EDITOR’S SOAPBOX: Why young boys climb tall trees | SierraSun.com

EDITOR’S SOAPBOX: Why young boys climb tall trees

In the back yard of the home where I grew up down in Grass Valley, there was a magnolia tree, high and proud.

This is the tree my brother and I would climb when we were children, over and over again. It was about 40 feet high and had branches as firm and steady as girders. From the top of this tree, you could see the heart of Grass Valley spread out before you – across the valley that gave the place its name, over to Main Street and the Del Oro theater, and back up the other side toward Lyman Gilmore Middle School and the northern edges of town.

We fell out of this tree more than a few times, my brother and I -bouncing off the branches and landing in a pile of magnolia leaves at the bottom. Nothing was ever broken, although lots of bruises and scrapes were had, climbing that tree -we suffered from the invincible rubbery dumb luck that saves small boys and dogs from harm.

A magnolia tree is solid, dark and leafy, a perfect tree for boys. Its flowers grow from hard, cone-shaped buds that make grand hand grenades in backyard wars, and its thick foliage always provides shade to rest in and sip Cokes after those wars conclude.

My mother, I know, was always terrified at the thought that my brother or I would come hurtling down from the magnolia tree one day and shatter into a million bits at the bottom. She didn’t like us climbing the tree very much. But it was a primeval urge she could neither control nor curb.

We try to get closer to the sky.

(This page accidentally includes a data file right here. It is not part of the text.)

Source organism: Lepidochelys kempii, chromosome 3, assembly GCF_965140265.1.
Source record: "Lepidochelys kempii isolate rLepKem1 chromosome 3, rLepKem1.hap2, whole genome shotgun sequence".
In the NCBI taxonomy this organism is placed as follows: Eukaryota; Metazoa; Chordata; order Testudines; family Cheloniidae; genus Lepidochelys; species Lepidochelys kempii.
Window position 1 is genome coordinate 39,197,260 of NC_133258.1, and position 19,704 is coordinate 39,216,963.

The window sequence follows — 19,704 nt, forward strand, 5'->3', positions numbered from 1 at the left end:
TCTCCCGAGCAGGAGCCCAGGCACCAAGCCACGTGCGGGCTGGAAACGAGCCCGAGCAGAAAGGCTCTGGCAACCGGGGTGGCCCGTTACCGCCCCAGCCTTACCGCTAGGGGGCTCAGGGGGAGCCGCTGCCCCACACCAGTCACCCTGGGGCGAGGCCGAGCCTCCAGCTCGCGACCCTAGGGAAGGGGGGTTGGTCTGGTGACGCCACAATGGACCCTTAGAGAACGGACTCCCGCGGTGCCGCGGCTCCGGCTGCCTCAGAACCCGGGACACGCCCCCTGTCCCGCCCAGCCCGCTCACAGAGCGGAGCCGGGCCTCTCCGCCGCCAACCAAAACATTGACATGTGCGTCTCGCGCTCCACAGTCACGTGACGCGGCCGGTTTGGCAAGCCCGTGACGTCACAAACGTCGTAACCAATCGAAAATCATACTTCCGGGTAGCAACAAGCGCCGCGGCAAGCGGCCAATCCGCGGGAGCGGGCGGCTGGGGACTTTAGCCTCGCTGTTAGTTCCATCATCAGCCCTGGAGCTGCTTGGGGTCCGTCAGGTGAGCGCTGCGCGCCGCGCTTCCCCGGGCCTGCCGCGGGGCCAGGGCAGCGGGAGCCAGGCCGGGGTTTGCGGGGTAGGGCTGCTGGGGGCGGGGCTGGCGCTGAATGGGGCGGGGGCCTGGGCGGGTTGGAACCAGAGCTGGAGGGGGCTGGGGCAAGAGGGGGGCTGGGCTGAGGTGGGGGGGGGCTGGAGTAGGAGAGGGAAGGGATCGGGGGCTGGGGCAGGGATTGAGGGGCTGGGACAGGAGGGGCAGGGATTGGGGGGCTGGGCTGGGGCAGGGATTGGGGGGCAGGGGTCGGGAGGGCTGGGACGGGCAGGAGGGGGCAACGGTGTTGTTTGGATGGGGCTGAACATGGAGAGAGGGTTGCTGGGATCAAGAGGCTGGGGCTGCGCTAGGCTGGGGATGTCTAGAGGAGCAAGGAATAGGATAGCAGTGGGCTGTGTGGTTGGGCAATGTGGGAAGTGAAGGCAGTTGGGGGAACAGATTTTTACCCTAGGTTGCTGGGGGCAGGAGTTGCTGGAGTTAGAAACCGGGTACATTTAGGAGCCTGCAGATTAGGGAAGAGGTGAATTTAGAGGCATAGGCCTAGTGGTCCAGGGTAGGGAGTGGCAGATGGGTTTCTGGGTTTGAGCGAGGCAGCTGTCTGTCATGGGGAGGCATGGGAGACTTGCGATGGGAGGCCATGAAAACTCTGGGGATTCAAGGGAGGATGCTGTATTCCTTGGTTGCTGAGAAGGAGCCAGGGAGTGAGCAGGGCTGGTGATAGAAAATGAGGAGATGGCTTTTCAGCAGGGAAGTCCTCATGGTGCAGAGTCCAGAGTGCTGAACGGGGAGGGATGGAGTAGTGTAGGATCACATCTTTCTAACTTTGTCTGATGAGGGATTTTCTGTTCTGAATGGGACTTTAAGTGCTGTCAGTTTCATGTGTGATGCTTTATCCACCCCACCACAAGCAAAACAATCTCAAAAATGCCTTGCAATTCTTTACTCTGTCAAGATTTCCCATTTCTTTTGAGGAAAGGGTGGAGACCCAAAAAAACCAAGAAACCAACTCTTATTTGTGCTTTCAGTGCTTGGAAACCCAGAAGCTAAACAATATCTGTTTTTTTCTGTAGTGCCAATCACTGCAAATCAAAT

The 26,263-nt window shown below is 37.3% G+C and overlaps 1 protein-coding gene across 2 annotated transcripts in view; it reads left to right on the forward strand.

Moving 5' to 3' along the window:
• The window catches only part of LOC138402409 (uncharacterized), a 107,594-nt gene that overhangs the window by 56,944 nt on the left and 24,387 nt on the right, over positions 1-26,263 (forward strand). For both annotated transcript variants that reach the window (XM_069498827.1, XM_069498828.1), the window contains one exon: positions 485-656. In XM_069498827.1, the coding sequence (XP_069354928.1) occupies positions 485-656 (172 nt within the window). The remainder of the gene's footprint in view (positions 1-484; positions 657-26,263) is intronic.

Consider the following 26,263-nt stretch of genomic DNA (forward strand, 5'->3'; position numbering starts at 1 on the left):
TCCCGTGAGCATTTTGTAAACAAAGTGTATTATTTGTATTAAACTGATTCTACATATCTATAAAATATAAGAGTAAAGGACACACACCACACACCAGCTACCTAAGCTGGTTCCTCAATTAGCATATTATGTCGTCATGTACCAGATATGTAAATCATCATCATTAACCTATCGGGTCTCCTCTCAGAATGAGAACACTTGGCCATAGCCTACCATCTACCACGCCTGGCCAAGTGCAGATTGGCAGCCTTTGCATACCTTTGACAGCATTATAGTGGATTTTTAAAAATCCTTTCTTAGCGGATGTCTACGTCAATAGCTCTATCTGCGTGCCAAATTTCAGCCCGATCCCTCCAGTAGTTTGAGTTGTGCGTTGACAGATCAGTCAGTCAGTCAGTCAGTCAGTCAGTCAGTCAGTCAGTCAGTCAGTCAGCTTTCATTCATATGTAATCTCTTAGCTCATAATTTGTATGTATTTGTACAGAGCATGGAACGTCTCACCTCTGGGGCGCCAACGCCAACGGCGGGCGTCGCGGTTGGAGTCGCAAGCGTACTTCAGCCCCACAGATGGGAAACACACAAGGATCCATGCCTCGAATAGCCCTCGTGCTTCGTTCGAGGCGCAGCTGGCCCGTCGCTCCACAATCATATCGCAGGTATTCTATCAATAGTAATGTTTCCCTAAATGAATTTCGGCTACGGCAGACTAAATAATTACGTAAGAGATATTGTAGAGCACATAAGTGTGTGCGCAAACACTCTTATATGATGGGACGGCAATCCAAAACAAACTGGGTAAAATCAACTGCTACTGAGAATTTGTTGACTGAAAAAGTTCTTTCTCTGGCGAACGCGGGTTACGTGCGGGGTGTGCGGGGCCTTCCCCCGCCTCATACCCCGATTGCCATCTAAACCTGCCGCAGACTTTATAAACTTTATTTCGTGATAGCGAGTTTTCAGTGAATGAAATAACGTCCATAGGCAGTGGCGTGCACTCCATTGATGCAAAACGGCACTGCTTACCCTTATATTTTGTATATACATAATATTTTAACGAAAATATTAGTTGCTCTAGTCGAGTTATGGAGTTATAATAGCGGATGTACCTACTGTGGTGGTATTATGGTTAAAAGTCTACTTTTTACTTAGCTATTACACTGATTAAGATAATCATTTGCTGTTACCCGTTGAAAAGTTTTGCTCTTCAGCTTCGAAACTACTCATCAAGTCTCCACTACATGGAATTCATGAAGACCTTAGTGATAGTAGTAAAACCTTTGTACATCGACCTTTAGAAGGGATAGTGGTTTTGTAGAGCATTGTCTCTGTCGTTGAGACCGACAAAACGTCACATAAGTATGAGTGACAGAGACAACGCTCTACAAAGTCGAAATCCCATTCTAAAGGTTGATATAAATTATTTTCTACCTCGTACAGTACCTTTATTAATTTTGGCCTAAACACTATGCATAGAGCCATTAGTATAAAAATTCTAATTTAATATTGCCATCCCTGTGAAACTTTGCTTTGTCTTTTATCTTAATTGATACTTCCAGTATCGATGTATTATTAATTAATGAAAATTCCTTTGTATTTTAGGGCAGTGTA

“Because it is there,” mountain climbers say in answer to the inevitable question “Why do you do that?”

Because the world looks different, from up there, whether it be forty or a thousand feet. Laid out before you are all the things that make up the ordinary world, in a new pattern. From the tree I could see the house and the town and the land it sat on, a view that sparked and glinted in my head. The same but different.

You never outgrow that thrill of the view, that spark.

A while back, a group of friends and I grunted, groaned and crawled our way up a middling peak in that vast tract of land known as Desolation Wilderness. A moderate mountain in that lineup, the peak we climbed was still a good 9,000 feet high, the last few hundred sloped at very nearly a 90-degree angle or so it felt to us.

But once you are there on the top, all fatigue slides away – all thoughts evaporate except for that sweeping blue sky and a view of granite, pine and lakes that seems so vast it extends halfway to Montana.

A couple of hundred feet below us, there were the Twin Lakes, still mostly frozen then at the end of June, white sheets floating on black water. A froth of blue and gleaming ice circled them. Waterfalls poured down into these lakes so hidden from the workaday world that more birds than people see them a day.

If we had stepped twenty feet to our right, we would plummet way, way down into those lakes. I thought of the magnolia tree that still stands down in Grass Valley, in a back yard that is someone else’s now, and I imagined my mom probably wouldn’t be really happy about me standing precariously on top of this mountain, either.

But there are things you do and there are things you have to do, and seeing the sweep of the Sierra from nine thousand feet up is somehow just as important, just as unavoidable as climbing forty feet up the magnolia tree once was.

Sierra Sun Editor Nik Dirga grew up in Nevada County.

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